4. Declutter and Streamline

The scientific law Occam's razor suggests that the simplest solution is usually the best one. Getting simple, however, is not always easy. It requires being willing to let things go. It also requires checking your ego at the door so that you can make things work for you without worrying about what everyone else is doing.

Take some time to evaluate what things or processes you can cut or simplify in your life or workflow. This isn't a license to be selfish, but it is a way to evaluate what you need to do to simplify your life and your business. What areas can you streamline?

5. Breathe

Create margin for your life. The easiest way to do this is to create boundaries around how you work and when you are available to people. There will be some days that require you to work late and reply to emails at 2:00 A.M., but if this is a daily occurrence, it's likely time to slow down.

Slowing down can be difficult because it often means giving up the facade of power. It is also easy to justify our propensity toward a frenetic pace by using the excuse that we love our work. You should love your work. You should also love yourself and your family enough to keep your mental, emotional, and physical health in check.

Slow down. Go to sleep. Get some exercise. Take a "sabbath" day or afternoon to renew your mind and spirit (it doesn't have to be Saturday or Sunday). As the saying goes, "an ounce of prevention is worth a pound of cure." Once you slow down, you’ll find that you think more clearly, focus better, and get more done when you sit down to work again.


Originally published April 2009

A Small Way to Make Your Day Run A Bit More Smoothly

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I picked up Happier at Home by Gretchen Rubin at an airport bookshop while on a layover several years ago, back when the book was first released. I don't remember too much from it, but one thing that stuck with me is her recommendation to intentionally add small things to your daily routine that bring you joy.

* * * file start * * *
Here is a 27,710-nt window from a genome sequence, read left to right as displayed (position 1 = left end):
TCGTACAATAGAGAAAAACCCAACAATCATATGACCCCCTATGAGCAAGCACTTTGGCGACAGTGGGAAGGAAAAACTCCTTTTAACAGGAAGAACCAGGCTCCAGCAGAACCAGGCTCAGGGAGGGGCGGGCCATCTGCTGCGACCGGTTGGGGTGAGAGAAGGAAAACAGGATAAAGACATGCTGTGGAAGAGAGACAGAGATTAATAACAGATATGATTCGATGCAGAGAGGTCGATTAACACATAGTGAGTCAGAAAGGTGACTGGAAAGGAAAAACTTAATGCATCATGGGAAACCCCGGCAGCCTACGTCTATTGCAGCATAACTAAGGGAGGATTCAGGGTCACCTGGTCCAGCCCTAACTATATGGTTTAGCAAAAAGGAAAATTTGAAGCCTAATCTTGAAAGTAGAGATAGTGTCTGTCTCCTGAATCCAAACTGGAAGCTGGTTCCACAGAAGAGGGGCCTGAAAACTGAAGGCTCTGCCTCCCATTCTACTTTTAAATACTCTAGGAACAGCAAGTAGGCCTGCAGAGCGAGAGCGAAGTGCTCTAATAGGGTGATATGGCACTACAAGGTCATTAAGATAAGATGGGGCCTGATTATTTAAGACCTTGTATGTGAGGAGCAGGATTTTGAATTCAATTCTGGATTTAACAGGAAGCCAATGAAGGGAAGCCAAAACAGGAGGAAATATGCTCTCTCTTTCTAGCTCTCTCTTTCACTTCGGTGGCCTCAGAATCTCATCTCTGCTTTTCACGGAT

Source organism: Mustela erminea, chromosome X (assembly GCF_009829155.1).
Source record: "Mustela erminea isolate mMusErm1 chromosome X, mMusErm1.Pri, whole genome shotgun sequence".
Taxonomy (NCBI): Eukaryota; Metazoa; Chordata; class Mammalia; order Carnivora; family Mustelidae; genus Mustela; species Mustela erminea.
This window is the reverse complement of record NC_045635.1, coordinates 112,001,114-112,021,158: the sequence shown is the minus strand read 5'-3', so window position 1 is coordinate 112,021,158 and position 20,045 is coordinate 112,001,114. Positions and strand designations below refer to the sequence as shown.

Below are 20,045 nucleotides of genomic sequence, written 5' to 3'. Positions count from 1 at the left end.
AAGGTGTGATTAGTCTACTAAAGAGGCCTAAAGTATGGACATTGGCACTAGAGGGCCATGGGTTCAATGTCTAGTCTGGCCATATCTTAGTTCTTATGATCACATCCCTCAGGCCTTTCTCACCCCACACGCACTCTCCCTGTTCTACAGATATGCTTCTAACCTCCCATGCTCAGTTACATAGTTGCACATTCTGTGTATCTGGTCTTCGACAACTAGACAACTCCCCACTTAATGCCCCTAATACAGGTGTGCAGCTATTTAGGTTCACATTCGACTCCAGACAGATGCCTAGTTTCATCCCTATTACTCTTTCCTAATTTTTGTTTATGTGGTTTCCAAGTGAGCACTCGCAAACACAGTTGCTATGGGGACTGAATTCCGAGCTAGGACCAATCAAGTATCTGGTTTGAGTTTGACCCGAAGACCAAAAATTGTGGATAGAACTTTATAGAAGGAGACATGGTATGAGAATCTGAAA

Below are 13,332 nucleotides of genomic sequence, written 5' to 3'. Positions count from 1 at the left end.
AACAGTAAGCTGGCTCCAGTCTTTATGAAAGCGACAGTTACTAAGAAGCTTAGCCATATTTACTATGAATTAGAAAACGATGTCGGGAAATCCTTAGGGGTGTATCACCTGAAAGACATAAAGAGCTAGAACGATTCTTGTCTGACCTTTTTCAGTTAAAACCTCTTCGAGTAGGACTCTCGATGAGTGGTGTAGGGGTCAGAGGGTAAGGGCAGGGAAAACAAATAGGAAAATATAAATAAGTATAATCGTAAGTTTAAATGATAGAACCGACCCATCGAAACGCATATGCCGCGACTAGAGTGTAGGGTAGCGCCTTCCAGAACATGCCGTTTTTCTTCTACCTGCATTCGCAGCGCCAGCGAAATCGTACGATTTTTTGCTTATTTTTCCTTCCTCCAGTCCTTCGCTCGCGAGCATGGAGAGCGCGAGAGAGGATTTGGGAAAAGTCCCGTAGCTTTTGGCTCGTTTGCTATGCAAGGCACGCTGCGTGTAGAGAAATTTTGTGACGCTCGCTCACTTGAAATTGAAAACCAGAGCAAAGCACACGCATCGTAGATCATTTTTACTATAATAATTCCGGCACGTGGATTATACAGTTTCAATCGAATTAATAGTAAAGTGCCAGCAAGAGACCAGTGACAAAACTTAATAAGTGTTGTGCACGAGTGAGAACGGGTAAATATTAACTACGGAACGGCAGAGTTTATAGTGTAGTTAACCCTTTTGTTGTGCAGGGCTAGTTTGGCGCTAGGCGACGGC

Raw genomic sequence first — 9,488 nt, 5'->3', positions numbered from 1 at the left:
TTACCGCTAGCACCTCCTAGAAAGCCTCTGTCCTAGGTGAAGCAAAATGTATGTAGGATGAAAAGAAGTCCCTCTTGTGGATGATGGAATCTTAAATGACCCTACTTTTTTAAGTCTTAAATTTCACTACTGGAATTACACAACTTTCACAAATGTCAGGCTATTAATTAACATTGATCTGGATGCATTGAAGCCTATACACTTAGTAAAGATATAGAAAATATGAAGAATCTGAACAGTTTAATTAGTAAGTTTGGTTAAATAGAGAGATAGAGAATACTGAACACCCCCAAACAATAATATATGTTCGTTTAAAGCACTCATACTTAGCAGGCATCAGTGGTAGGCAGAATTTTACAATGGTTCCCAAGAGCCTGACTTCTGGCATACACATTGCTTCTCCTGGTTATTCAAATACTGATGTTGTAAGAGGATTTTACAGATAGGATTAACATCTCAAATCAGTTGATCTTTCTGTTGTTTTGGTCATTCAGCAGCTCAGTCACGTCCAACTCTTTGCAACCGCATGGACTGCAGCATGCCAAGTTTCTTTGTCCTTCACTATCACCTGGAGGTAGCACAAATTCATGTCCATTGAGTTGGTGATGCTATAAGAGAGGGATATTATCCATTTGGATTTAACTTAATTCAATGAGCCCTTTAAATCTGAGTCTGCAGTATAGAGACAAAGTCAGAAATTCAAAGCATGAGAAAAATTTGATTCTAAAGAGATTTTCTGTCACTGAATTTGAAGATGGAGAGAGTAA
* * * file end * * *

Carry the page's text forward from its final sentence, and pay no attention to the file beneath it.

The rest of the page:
I decided there, on the plane during the next leg of my flight, that from then on fresh flowers would be included in my weekly grocery budget and that French-pressed coffee would be part of my morning routine. And, six years later, I can attest that both things continue to make my days a little brighter, even if the coffee is decaf these days. Plus, I truly feel that fresh flowers bring a room to life in a way nothing else can. The ten extra dollars added to my budget each week (I generally just pick up whatever is pretty, cheerful, and on sale at the supermarket) has been money well-spent. 

This principle – choosing to add something to your day that makes you a bit more happy, allowing the day to go a bit more smoothly – can apply to both home life and business life. And it doesn't have to cost much, if anything at all: your happiness addition could be starting the day reading the news old-school style with coffee on your front porch, or it could be unwinding in the evenings with Coltrane and a cup of chamomile tea. At work it could mean adding a favorite piece of artwork to your office wall that brings up a cherished memory whenever you look at it or setting aside 15 minutes a day to connect by phone with colleagues you haven't seen in a while (only talking to people when you need something from them is a terrible way to network). 

I find that many entrepreneurs are pro implementing these tiny life edits when it comes to others but tend to skip them when it comes to themselves. While the additions may feel frivolous, they lead to a better mood which boosts productivity and optimism – and staying optimistic, of course, helps keep you open to new ideas and opportunities.

The little things matter in life, and being intentional about adding good things that bring more joy to (and don't distract us from) our daily routines is both a practical and doable form of self-care.